“How about this?” I proposed. “We invite other homeschoolers to come at an appointed time each week and you have to show up!” He agreed.
I put an ad in our homeschool newsletter: Free German Lessons by an Overqualified Professional!
Two families responded which meant about thirty kids. The first few lessons went right on schedule but once the grammar began the new kids started dropping like Fliegen Buggen. Soon the only kids left around the table were the ones we started with. That was the end of my beautiful schedule. But at least our kids could throw a ball and count. I’d seen to that. Nobody could take that away from them.
When they reached high school, I realized that it was jetzt oder nie – now or never. I put it to my husband, “I can either spend four hundred dollars on a language program or you can teach them.”
He said he’d rather work for the CIA. No, just kidding. He said yes! He had moved the office home now so it would be easier to commit. Finally my dream was coming true.
I imagined him pulling into the dining room as punctually as a German train, while the kids sat around the table, ready and waiting.
Then I woke up. You know how those dreams go where the impossible seems real? You are about to achieve lift off and soar over the house like a bird, or gallop over a mountain pass like a winged steed, or swan dive into a chocolate milkshake pool – then somebody yells, “Hurry up I’m late for work!”
That was our German class. “Where is your homework?” “What happened to your notebook?” And “Why don’t you children come prepared?” If only he could have taught those questions in German along with, “What is your name?” “Where is the bathroom? And “Do you like to play tennis?” I would have been happy. But instead, the time lost while the kids scrambled inspired a weekly lecture series on The Four Last Things (death, judgement, heaven, and hell).
My husband tried to help with homeschooling but he just wasn’t a good fit.
Yes, I said it. A university professor was not a good fit just like my rocket scientist dad was a terrible seventh grade math tutor. Being awesome in your field is not enough. Being supportive of your kids’ education is not enough.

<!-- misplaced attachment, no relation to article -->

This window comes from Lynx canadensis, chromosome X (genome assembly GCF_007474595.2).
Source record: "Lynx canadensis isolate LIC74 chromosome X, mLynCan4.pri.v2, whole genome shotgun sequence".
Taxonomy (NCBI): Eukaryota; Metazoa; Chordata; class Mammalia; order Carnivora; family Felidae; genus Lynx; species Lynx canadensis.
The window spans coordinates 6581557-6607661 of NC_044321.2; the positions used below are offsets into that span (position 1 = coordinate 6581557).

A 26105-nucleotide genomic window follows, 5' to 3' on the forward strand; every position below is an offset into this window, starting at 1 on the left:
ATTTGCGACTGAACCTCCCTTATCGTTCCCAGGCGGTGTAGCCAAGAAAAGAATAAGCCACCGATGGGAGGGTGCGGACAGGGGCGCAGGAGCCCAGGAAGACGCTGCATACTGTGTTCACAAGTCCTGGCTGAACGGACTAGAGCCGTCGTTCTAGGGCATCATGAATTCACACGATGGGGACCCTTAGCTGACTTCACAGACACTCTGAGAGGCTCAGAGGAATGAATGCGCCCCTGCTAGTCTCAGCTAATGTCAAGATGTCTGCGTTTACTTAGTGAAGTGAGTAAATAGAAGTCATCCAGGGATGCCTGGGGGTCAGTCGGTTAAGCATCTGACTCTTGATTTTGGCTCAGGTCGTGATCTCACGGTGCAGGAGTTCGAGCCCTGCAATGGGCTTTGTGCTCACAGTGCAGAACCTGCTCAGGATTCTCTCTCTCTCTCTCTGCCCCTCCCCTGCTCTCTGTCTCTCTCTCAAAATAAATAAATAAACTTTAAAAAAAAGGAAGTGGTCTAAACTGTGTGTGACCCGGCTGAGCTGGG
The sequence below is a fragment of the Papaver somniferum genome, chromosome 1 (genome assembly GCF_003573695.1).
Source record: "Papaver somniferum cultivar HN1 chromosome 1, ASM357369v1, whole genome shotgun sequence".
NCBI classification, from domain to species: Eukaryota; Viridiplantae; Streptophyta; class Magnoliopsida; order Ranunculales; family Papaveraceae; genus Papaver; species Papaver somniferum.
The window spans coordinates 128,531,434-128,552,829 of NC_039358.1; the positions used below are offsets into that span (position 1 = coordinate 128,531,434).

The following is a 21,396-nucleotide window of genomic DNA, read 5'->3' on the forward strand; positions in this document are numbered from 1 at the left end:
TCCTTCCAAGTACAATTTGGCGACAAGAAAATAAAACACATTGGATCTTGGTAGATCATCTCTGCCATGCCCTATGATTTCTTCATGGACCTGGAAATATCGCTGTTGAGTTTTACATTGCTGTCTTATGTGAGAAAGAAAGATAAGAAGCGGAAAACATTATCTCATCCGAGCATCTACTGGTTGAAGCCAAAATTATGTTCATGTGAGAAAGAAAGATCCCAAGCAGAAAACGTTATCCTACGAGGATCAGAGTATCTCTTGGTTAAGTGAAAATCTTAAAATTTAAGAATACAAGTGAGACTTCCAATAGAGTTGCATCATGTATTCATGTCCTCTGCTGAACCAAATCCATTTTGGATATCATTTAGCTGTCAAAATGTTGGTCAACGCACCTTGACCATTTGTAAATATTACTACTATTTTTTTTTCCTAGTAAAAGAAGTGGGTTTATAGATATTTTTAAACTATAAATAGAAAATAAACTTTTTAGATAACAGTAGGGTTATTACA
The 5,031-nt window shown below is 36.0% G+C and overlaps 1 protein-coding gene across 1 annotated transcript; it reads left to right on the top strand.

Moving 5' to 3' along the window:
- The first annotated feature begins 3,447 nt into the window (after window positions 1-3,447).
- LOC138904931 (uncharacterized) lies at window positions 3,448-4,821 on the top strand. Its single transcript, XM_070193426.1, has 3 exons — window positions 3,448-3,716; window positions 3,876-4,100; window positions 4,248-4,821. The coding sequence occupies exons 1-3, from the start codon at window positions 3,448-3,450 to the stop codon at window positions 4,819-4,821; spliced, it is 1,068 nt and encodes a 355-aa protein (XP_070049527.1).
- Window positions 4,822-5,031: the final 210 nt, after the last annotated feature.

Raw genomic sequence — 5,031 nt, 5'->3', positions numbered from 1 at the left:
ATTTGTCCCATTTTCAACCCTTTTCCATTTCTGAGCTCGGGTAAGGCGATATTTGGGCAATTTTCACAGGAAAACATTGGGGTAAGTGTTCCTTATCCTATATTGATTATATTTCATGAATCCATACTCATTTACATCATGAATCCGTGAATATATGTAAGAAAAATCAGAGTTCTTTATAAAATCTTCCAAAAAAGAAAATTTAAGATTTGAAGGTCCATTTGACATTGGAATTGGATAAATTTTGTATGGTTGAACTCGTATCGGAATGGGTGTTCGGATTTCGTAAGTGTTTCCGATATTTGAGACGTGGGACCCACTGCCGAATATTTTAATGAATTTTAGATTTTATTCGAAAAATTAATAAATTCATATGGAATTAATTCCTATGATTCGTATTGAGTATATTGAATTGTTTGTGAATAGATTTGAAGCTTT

To be good at homeschooling, or at least to not let it lick you, you have to be good at the failures that are part of the everyday – the drawer full of broken pencils, the quarrel over the last working pen, the notebook that fell in with the odd socks and was swallowed whole.
That’s what you are up against and no matter what else you have to get done that day, you can’t just walk away until later. Later will come and go and before you know it, your kids will be grown up and will not know German!
By the way, a homeschooling mom is no more patient, no more equipped to deal with the everyday frustrations than her occasional homeschooling husband. At first.
Over time we learn to adapt. We learn to manage expectations. We learn to roll with things or at least to roll over them to keep on going. Our occasional tutoring spouses probably do not have this advantage.
So whatever it is that your husband may have pledged to handle, be it math, science or medieval metaphysics, you need to know for your own peace of mind that he is not an extension of you. A devoted dad, your soulmate, and your biggest homeschooling cheerleader he may be, but you can’t expect to set him on a homeschooling task while you go off and catch up on the laundry. Or, if you are one of the lucky women who can, you need to know that the vast majority of us can’t. And we don’t like you.
Only kidding. And can your husband teach my kid math?
As we close this episode of Homeschool Impossible, I am grateful that my husband has always supported us. I never could have homeschooled if I hadn’t had Greg’s wholehearted encouragement all these years. Meanwhile, the life lessons he has given our grown girls have proven invaluable.
I just wish he could have delivered them in German.
This article was originally published in The Latin Mass Magazine, Winter/Spring 2018. Read more Catholic homeschooling articles here.